Gentrification is a general term for the arrival of wealthier people in an existing urban district, a related increase in rents and property values, and changes in the district’s character and culture. The term is often used negatively, suggesting the displacement of poor communities by rich outsiders. But the effects of gentrification are complex and contradictory, and its real impact varies.

Many aspects of the gentrification process are desirable. Who wouldn’t want to see reduced crime, new investment in buildings and infrastructure, and increased economic activity in their neighborhoods? Unfortunately, the benefits of these changes are often enjoyed disproportionately by the new arrivals, while the established residents find themselves economically and socially marginalized.

Gentrification has been the cause of painful conflict in many American cities, often along racial and economic fault lines. Neighborhood change is often viewed as a miscarriage of social justice, in which wealthy, usually newcomers are congratulated for “improving” a neighborhood whose poor, minority residents are displaced by skyrocketing rents and economic change.

Although there is not a clear-cut technical definition of gentrification, it is characterized by several changes.

LBW Team

How to Gather People Around a Cause

In leading a movement of doers, we want to equip you in how to create your own movement or how to bring awareness to an issue close to you.

The world changes and problems are solved through communities of people coming together to commit to the change. Love Beyond Walls would not have any impact if it weren’t for our volunteers, followers, partners, and everyone who engages with our story and mission.

The same goes for every cause. If you’d like to gather people around your idea, solution, or mission, here are some first steps to follow.

1. Identify With It

The cause needs to be something that you personally identify with it. It ties into your story. That doesn’t mean you have had to go through it but it has had to have an impact on you.

For example: If you overcame an illness, you might find joy in working with people who are also overcoming an illness. Or, you could have had a friend that was touched by this, and you were affected as a result. 

Whatever the cause, it should burn in your heart. It’s not a hobby or trendy topic but something that motivates you to get out of bed in the morning.

2. Get Involved

In order to make an impact towards the cause you’re fighting for, you’ll need to become familiar and knowledgeable about it.

Maybe there is an organization or group already doing something in this area you could learn from.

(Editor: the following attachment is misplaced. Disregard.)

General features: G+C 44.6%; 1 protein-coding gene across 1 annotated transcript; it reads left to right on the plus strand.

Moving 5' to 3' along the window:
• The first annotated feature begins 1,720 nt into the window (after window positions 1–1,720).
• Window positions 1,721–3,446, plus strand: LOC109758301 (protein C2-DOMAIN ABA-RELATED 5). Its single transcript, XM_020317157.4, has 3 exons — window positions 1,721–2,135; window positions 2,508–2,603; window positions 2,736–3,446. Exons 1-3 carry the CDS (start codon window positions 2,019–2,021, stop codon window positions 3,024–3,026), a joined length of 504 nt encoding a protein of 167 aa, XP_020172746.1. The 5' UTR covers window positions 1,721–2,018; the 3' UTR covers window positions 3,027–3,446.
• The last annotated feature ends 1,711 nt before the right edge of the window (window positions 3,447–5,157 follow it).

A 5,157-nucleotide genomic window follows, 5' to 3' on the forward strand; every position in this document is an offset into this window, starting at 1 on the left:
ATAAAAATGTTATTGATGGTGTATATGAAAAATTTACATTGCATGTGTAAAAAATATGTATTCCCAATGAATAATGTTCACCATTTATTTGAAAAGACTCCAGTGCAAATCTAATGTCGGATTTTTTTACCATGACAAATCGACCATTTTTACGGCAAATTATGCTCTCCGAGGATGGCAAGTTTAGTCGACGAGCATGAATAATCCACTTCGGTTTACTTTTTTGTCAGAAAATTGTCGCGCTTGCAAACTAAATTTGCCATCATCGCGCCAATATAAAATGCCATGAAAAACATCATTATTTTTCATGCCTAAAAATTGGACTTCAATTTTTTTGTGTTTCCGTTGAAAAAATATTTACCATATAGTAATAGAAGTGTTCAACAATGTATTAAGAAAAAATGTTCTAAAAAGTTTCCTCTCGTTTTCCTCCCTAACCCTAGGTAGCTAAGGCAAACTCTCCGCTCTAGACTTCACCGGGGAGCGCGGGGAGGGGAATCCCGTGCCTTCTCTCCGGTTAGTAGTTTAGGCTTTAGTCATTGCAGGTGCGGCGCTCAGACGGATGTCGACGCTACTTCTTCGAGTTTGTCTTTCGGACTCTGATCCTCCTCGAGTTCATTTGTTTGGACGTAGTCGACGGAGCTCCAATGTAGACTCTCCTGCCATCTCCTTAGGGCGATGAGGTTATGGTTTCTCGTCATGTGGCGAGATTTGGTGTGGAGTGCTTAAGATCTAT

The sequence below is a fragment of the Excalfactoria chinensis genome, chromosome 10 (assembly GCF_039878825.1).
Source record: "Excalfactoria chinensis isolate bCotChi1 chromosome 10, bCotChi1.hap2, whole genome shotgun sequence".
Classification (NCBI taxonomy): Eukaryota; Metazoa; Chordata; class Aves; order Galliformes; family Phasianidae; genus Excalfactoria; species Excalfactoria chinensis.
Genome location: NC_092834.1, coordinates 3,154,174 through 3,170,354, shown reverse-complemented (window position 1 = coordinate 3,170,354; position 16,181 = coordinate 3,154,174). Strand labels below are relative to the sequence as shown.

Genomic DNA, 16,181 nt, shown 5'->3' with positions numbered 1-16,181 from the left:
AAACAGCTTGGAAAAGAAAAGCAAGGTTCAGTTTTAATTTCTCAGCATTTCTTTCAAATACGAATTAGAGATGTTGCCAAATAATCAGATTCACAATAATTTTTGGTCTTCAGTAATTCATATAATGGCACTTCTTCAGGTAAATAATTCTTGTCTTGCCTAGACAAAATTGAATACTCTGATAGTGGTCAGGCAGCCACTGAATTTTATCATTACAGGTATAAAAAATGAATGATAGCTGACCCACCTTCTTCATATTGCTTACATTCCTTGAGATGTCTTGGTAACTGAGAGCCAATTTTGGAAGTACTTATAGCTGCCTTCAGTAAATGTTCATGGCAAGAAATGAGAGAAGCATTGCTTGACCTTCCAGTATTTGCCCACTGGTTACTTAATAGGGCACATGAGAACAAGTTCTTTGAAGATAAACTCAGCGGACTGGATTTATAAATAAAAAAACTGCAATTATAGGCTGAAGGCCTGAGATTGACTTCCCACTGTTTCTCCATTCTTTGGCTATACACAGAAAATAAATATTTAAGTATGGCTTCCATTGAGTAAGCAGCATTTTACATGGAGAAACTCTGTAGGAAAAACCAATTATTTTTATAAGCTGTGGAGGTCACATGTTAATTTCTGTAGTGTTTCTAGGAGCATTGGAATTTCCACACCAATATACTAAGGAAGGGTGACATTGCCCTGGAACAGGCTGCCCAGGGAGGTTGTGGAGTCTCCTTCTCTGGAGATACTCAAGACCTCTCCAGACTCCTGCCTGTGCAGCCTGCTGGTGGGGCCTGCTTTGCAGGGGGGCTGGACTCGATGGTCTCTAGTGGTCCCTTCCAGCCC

Take time to volunteer, do research, and hear speakers. Engage with the community that is already working towards making a change.

3. Listen

In developing your own idea, never bring a solution or prognosis to a community without first hearing the symptoms from the people you plan to service.

You wouldn’t have a doctor who prescribes medicine without listening to the symptoms, the same goes for this. Out of the need comes the prognosis.

If you are going to be a social scientist, you can never meet the needs of the people you’ve never met. Additionally, you’ll find out how to tailor your idea to meet the need you found.

4. Get Active

Once you have listened and become knowledgeable, this should provoke action.

You will begin to give your time to it. Create a rhythm in your life where this time is ongoing. Most people normally ask how to do a one-off event but if you are really committed to cause, you need to make service a lifestyle and consistent rhythm in your life.

How often are you going to make sure people have blankets? What days? It’s easier to invite others into the cause when you’re consistent in your idea and service.

You’re applying the knowledge, serving the burden, and actually figuring out the need.

5. Invite others

Start with those who are closest to you. People will believe in you before they believe in the mission or cause you are fighting for. You will become the bridge needed to connect people to your cause.

Try to gather them in a social setting. For example: If your idea is to provide blankets for the homeless community, then you need to invite 5 or 6 friends around an actual activity.

Instead of just collecting blankets and dropping them off, have the people serving with you do something around the blankets. Tell them, “we’re going to write notes.” Or, create tasks that educates those who are donating the blankets. This will help your audience understand why they are needed more than just one time, and must give a part of themselves to the cause.

6. Distribution